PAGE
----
Dominicans, Mexicans, Colombians, Haitians and one American. A
decade ago, support from the Episcopal Church provided 85
percent of the diocesan budget, but now it is only 41 percent.
The diocese has companion relationships with Rhode Island, South
Carolina, Southwest Florida and Western Louisiana and frequently
hosts work groups, coordinated by Ellen Snow, who with her
husband Bob are missionaries of the Episcopal Church
During a visit to the historic San Pedro area, the presiding
bishop (obispo primado) was welcomed by several hundred students
at the Collegio Episcopal, a grade school in San Jose where the
United Thank Offering has helped build a new facility and
Episcopal parishes in the United States have sent work crews to
assist with the construction. (Several members of the Executive
Council spent several days on a work crew before their meeting.)
"It is meant to be a model for other schools in the diocese,"
said the Rev. Felix Encarnacion. There are about 4,000 students
in diocesan schools, many of them on scholarship. During the
visit Griswold and Holguin broke ground for a new home for the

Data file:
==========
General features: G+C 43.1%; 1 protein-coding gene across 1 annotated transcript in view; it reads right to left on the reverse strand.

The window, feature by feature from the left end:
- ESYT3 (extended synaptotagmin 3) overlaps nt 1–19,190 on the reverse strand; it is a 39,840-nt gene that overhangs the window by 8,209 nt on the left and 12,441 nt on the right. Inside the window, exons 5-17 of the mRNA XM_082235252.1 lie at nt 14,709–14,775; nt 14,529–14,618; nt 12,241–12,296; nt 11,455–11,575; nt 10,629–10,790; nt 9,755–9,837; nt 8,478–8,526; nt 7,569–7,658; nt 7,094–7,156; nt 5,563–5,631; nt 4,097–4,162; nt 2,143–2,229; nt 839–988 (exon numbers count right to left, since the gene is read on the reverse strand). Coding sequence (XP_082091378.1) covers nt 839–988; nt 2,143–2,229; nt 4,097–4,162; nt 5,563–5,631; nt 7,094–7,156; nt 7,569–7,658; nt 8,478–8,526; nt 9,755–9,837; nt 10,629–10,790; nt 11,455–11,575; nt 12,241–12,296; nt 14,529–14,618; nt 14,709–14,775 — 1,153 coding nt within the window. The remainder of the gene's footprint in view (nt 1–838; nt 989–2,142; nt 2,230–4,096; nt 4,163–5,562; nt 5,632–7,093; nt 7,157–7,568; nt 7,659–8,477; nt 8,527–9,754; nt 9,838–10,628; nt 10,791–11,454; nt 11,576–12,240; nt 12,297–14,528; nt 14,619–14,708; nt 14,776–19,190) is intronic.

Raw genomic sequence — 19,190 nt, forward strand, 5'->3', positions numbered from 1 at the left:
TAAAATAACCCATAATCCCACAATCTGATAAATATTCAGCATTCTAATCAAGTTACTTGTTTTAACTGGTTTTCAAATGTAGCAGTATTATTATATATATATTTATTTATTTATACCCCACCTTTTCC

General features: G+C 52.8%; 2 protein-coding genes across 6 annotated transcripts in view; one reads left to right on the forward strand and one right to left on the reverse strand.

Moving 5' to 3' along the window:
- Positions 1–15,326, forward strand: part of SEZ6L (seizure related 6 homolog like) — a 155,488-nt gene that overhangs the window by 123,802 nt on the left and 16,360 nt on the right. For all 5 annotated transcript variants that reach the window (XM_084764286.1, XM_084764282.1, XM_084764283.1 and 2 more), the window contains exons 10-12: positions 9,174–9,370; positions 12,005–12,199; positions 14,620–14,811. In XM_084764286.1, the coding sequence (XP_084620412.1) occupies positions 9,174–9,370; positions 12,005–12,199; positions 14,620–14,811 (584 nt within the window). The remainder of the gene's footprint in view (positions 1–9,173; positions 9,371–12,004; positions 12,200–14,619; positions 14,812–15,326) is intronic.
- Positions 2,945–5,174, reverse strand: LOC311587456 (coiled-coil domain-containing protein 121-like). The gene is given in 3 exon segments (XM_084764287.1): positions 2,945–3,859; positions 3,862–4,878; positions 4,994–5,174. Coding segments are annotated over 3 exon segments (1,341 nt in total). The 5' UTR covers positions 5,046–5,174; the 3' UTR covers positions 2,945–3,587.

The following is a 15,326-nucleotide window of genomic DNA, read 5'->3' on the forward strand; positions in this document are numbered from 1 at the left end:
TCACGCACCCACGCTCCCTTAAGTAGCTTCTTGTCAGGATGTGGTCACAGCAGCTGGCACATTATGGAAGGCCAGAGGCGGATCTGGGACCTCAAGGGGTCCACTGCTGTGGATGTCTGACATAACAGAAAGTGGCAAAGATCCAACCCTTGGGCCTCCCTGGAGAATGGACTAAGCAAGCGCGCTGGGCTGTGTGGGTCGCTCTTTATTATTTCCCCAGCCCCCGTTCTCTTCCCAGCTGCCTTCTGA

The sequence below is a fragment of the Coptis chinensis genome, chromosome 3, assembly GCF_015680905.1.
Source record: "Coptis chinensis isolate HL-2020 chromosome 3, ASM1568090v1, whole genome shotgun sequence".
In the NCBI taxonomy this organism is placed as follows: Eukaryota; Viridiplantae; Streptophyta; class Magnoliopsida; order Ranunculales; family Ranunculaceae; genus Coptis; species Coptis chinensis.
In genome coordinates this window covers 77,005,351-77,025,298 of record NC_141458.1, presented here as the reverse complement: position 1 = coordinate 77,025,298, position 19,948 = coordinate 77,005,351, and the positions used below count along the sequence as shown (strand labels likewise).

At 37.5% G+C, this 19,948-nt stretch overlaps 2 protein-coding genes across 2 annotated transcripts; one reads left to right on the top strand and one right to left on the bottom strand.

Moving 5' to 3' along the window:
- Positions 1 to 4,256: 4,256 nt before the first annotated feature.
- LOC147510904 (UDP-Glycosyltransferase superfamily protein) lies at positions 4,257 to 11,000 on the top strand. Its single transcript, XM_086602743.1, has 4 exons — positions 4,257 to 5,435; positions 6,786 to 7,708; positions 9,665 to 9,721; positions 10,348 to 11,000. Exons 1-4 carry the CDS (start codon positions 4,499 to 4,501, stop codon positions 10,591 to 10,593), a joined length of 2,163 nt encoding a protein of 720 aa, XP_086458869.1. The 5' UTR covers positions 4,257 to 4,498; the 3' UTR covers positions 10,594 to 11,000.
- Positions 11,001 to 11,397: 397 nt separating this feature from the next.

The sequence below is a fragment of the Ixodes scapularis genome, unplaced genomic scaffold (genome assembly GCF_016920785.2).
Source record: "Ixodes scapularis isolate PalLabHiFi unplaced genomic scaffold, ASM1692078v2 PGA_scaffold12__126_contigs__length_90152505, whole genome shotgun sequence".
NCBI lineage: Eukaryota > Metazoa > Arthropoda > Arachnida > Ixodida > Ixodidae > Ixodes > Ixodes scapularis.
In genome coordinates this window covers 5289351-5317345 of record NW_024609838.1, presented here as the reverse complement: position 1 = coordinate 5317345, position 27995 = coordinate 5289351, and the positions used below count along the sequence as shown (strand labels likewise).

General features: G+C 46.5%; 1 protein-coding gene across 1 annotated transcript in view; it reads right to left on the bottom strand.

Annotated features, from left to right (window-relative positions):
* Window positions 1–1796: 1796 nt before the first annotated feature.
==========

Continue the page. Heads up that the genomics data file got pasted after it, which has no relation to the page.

Drums and a packed church greeted the party at San Esteban (St.
Stephen) where the diocese operates a clinic and school. It was
pointed out that the city of San Pedro produces more major
league baseball players than any other in the world and is home
to Sammy Sosa, the home run king.
"This is the cradle of Anglicanism in the Dominican Republic,"
said Holguin, "and the source of many clergy for our church."
Not only for the diocese but also for the Episcopal Church
Center in New York--including Ricardo Potter, retired from the
staff of Anglican and Global Relations, and Juan Marquez, who is
currently on staff. Originally a church for the English, it is
now a mixed congregation with a majority of Dominicans. "The
culture may be different but the faith is the same," said
Hope and courage
In his comments to the church members, clinic staff, teachers